You know where the tightrope is easiest?  On the edges, off the actual rope.  If you refuse to balance the multiplicity of this calling, of course you can just say whatever you want from the pulpit without any sort of sensitivity or just not rock the boat in your sermons because you always think about the hospital room and the funeral home.

I think the profession used to rejoice – if privately lamenting – the balancing act we must do and the tension we feel between all our callings.  Or, at least I thought that when I started seminary.  Now, though, I only see thought leaders and “important pastors” pretending that all pastors have staffs, budgets, and opportunities to do all the activism and prophecy – and condemning pastors who have pastoral work to do.

Pastors, I have another question: how many of you actually feel supported?  Hopefully your spouses, partners, and families provide some support, but who actually feels supported in their ministries – and their struggles in this soul-killing tension – by colleagues, regional ministers, or church leadership?  Or, like me and so many others that I talk to, feel like they have to do it all alone and no one cares about their struggles – and they do not even have a place to express those struggles at all?

Pastors, I have yet another question: how many of you have received the answer, “Find a Therapist, Spiritual Director, or Coach,” when you express frustration over your lack of support?  How messed up has the church gotten that we say that you need to pay for the support you need?  We preach in a time of hyper-partisanship, provide pastoral care for people we need to preach a prophetic message to, and then must pay for someone to care about our struggles.

We have to choose to pastor in the tension – or choose not to.  I just do not know how we sustain this.  Or is it just me?

Peace,
– Robby

All are Reflections of God

I would never consider myself an ally.  I do not have the strength to stand up like my stronger colleagues and march with our LGBTQ+ sisters and brothers, especially in the complicated political time and place that I find myself.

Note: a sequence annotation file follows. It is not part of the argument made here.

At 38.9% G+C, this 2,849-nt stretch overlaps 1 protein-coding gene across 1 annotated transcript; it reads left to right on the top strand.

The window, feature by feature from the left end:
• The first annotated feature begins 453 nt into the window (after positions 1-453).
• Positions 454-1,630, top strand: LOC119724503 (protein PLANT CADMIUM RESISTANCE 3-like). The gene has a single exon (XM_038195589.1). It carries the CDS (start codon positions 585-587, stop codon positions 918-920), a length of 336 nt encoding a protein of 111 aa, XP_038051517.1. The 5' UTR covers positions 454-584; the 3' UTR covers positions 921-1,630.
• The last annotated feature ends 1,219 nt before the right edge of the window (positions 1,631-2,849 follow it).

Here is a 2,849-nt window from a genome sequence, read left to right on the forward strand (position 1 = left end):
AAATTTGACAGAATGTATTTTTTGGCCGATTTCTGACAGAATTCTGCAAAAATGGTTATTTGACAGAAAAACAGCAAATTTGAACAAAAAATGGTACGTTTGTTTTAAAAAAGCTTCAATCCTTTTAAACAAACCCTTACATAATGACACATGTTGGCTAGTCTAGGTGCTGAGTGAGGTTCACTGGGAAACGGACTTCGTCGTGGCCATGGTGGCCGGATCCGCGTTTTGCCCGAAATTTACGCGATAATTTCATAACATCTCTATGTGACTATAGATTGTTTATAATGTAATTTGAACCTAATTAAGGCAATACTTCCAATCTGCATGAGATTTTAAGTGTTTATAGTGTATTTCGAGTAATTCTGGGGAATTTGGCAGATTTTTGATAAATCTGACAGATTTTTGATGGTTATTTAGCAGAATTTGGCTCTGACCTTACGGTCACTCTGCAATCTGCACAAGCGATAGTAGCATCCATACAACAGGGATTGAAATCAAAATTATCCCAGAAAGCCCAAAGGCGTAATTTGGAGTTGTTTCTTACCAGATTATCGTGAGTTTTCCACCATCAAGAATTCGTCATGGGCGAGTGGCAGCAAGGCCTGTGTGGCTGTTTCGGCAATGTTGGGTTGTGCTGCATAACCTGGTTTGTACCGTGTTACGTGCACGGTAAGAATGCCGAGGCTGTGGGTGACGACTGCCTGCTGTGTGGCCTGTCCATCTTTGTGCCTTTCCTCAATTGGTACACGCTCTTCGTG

I know “complicated political time and place” is nothing more than an excuse, but it is my excuse and I love it!

But in this month, as we remember Stonewall and give opportunity for those who society relegated to the shadows to stands in the beautiful light of day, I have a thought rolling around in my mind:

How can anyone looking at themselves in the mirror and see themselves as made in God’s imaged and then look at another human being and see them as an abomination somehow less than and not made in God’s image?

I will not go into the exegesis and theological discussion of homosexuality and sin – much, much smarter people than me have tackled that task already.  I simply want to know how anyone can look at someone else and believe God did not make them in God’s image.  I want to know how you can choose one thing you perceive as sinful and that one thing makes someone an abomination while God still loves you despite the host of sins that tarnish your soul.

I recently had coffee with a college friend and, like you always do, we started to reminisce and talk about who we were back when.  She pointed out that, in college, my politics never lined up with my desire for compassion and love, and I often did feel the tension between my “conservative Christian politics” and my actual Christian values.

I never fully owned the title “conservative”, but I always found myself leaning toward Republicans.  I started to believe the little racist things like “I want White Entertainment Television!” and “Affirmative Action is just as racist as the racism it’s trying to fix!”  At the same time, I still believed in loving people and felt compassion for the marginalized and the outcast.

I think the first crack in my conservative politics came from Acts.  I grew up with the knowledge that “socialism is evil and just ‘Communism-Lite’”, but readings Acts give you a very different view of communal living and resource sharing: